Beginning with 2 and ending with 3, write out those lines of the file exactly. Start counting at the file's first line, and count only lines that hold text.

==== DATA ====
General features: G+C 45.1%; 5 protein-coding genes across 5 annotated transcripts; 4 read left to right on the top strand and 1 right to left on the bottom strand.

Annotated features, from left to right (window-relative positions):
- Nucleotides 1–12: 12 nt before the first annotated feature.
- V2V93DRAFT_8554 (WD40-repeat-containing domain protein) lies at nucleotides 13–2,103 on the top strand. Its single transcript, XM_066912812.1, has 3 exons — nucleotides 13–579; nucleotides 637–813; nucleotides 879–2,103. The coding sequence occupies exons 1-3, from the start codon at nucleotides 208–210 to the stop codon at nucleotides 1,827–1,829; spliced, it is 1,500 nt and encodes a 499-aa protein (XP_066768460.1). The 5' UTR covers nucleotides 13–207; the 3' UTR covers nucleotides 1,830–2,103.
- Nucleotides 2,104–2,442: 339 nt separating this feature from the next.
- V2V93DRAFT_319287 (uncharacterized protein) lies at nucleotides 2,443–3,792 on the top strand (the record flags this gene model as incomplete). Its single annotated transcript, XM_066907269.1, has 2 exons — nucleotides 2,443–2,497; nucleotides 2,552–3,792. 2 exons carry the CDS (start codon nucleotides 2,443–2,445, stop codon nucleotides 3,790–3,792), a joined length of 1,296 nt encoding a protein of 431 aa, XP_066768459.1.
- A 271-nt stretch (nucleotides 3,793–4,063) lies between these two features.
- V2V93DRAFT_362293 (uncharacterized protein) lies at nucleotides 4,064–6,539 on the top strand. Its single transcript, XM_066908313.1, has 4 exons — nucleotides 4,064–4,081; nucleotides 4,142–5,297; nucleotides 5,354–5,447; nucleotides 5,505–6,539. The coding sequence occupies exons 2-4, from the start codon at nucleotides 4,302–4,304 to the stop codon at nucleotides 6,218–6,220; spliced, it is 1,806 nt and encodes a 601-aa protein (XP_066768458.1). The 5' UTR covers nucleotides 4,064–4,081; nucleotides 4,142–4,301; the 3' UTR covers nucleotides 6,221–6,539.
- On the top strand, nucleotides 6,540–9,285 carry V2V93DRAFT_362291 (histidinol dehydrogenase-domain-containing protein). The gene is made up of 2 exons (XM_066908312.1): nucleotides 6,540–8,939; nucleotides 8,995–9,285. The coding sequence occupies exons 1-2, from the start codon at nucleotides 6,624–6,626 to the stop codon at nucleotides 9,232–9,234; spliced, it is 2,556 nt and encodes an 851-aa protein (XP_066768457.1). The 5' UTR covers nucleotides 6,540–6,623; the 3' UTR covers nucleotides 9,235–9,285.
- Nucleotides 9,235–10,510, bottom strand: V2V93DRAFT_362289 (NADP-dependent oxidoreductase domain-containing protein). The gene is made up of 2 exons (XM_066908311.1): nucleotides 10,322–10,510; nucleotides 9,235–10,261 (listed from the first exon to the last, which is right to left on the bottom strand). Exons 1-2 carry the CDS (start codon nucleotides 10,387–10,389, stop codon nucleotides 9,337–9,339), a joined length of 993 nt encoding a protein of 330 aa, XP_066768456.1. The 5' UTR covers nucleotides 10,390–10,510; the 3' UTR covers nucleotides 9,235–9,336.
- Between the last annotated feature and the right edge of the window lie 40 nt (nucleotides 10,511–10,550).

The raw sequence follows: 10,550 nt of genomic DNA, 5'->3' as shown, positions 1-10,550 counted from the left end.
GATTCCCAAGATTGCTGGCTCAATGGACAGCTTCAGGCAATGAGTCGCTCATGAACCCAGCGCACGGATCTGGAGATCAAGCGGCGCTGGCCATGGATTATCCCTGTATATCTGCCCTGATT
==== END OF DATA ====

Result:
Annotated features, from left to right (window-relative positions):
- Nucleotides 1–12: 12 nt before the first annotated feature.